From Angst To Beauty
When I was young, standing out and being seen as someone so visibly different in appearance left me self-conscious. I felt shy and far less confident in myself than I would like to admit. Throughout my childhood, and into adulthood, I didn’t recognize “beauty” in myself. At least not the aesthetic “beauty” typically referred to with that word. My grandmother would say I was beautiful (I mean, she’s a bit biased). I’ve always had a beautiful heart and deep caring for others and could recognize this “inner beauty.” But, if I stood next to any other female my age, I couldn’t see physical beauty in myself. I felt so different from everyone around me.
It wasn’t until my late twenties or early thirties that I came to recognize, accept, and truly appreciate, that the features I have because of albinism: my porcelain skin, my white hair, and the unique blue-grey of my eyes, these features are rare, they are beautiful, and they are MINE.
This past summer, at the age of 36, my husband and I attended his university alumni reunion, and a friend of ours referred to me as an “Alabaster Princess.” At that moment, he managed to bring together decades of personal struggle with “beauty” in a pivotal, beautiful moment. It was one of those “aha” moments Oprah talked about throughout her career. Aha, my friends, I AM an Alabaster Princess, and I AM BEAUTIFUL!
For many years, due to a combination of lack of services offered by my school district, and my self-defeatist avoidance of anything “different”, I refused to travel with a cane. I completed schoolwork and activities with top grades but endured neck, back strain and massive headaches from eye strain. It wasn’t until I was a young adult that I came to understand and accept my blindness as part of me. I believe being blind has been as important in my development as my values, hopes, and talents, but that blindness is still JUST one part of who I am.
Around age twenty, I attended adjustment to blindness training, which may seem silly to an observer when you consider I had been blind since birth. This training allowed me to meet others blind people and helped me move toward self-acceptance. It also provided me with the tools I needed to be independent, competent, safe, and confident. I began traveling with a long, white cane, learned the basics of Braille, and learned how to go through life as a bold, blind, beautiful woman with confidence. I became a guide dog handler a decade later and experienced yet another level of confidence, poise, and grace as I traveled with a canine partner.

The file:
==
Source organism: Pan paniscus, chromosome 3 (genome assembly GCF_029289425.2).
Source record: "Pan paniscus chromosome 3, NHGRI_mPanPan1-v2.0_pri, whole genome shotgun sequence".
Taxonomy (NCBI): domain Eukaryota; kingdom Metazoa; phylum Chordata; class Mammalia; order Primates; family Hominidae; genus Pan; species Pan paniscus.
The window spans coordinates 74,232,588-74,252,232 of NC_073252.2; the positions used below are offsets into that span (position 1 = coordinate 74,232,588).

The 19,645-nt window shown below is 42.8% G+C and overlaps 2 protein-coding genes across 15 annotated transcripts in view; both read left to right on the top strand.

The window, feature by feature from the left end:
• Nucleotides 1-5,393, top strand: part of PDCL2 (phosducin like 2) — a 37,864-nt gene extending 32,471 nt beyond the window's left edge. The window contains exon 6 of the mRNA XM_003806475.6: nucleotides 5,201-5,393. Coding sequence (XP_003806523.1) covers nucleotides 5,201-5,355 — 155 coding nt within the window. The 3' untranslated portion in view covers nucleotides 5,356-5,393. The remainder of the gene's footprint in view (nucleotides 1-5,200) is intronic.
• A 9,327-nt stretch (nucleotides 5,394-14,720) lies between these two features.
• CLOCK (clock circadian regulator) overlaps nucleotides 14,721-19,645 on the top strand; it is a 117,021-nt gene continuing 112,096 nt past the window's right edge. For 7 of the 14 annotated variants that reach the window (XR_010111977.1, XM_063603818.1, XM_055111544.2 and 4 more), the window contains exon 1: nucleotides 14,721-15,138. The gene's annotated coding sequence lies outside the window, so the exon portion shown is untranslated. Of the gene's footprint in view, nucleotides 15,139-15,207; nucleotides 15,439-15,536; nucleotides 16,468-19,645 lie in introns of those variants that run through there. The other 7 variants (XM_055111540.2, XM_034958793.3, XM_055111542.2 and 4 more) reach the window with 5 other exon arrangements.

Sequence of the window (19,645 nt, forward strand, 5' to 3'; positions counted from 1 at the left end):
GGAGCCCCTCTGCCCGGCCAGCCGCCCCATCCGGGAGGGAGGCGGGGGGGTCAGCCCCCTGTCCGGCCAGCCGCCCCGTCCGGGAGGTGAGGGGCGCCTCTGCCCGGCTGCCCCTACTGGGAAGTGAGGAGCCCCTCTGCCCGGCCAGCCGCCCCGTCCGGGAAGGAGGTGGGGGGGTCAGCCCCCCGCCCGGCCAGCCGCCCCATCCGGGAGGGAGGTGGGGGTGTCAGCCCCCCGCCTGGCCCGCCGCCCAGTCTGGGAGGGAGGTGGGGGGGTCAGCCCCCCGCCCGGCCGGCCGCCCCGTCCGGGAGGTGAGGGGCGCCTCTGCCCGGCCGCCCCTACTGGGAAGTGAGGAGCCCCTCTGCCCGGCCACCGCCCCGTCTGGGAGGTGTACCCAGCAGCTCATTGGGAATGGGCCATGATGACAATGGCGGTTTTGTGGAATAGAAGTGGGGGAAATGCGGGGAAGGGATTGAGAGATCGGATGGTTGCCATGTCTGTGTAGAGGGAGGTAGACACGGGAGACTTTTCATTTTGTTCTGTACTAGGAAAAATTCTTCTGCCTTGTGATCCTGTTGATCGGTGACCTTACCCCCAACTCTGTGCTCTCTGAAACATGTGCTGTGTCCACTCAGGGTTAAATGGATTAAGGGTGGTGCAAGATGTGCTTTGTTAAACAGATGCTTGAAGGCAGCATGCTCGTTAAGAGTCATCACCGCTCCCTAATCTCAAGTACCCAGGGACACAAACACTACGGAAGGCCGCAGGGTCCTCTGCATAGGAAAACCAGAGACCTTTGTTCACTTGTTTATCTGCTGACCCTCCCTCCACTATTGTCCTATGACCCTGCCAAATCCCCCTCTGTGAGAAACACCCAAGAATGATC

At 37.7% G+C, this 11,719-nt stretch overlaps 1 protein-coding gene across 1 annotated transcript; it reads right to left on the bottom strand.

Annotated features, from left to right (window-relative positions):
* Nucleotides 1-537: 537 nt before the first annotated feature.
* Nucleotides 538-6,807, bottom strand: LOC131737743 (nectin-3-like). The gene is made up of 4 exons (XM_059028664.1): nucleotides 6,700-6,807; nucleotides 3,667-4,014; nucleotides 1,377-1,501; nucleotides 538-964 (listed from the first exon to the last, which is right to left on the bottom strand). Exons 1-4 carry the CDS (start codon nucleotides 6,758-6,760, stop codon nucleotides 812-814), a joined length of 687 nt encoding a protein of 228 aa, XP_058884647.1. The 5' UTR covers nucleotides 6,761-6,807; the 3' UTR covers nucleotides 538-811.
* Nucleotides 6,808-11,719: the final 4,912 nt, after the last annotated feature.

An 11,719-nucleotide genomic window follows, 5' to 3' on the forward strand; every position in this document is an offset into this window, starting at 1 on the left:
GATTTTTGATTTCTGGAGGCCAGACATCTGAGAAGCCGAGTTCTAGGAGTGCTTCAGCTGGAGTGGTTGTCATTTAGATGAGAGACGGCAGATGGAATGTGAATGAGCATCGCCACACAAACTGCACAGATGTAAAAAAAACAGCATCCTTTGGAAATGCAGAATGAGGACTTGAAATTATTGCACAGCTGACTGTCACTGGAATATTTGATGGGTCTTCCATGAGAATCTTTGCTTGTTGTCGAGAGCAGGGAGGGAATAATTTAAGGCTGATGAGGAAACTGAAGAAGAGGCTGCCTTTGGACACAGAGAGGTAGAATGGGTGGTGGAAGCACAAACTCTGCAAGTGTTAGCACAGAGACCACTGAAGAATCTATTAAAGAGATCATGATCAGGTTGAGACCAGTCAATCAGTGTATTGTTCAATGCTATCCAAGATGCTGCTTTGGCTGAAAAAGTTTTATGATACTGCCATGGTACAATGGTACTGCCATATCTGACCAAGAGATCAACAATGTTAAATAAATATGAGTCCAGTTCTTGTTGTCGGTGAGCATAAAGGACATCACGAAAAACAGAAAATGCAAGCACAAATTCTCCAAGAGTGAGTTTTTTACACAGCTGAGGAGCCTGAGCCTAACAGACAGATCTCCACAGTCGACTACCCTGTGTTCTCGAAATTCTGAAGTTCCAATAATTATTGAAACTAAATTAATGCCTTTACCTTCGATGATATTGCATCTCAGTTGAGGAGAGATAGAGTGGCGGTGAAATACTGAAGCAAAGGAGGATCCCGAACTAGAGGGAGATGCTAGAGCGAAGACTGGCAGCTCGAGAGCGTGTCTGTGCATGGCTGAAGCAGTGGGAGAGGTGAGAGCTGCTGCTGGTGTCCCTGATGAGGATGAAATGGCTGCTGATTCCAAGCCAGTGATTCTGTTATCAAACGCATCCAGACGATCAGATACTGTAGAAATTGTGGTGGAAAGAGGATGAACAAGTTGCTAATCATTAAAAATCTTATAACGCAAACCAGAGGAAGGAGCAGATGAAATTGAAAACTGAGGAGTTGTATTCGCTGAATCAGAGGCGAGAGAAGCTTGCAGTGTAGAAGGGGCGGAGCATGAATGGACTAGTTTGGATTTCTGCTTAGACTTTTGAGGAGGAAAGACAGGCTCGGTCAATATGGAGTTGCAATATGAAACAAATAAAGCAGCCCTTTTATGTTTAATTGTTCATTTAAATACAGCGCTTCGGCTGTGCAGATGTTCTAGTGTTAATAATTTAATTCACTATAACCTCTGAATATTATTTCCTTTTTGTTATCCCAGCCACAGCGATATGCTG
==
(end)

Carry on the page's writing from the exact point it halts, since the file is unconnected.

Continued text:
My blindness is one piece of the puzzle that is “me”. (If you ask my husband, that’s probably one massive, complex, 3D puzzle!) I am a daughter, wife, mother, sister, friend, advocate, counselor, speaker, writer, blogger, and crafter. I love life–enjoy this world full of color, reading, movies, travel, organizing, meeting new people, inspiring others to live their best life and lifelong learning. There are many things I’m good at, and there are things I am working to improve–just like anyone else.
Coming Full Circle
When I was a child, all I wanted to do was fit in. But as I consider the course of my life, I wanted to fit in when I was born to stand out. I wanted to be invisible in this world where, for some reason, my greater purpose involves being seen.
Today, I am a bold, blind, beautiful woman because I utilize the tools of blindness. Today, I am a bold, blind, beautiful woman. I know who I am, what I have to offer the world, and that I may be blind, but blindness will not stop me from living life fully, learning, growing, and giving, one day at a time.
WOTM 33 Featured Image Description:
Photo credit for all images in this post goes to Colleen McKinzie Photography. Nicole, her husband, two daughters, and a female yellow lab, Picassa, are posing outdoors on a sunny autumn day. They are sitting on a wooden deck surrounded by autumn colored foliage.
Nicole and her two daughters are standing together outside on grass under a golden/orange oak tree. Her right arm is wrapped around her oldest daughter while the youngest is sitting atop her shoulders.
In this photo (similar to the featured image) the family standing.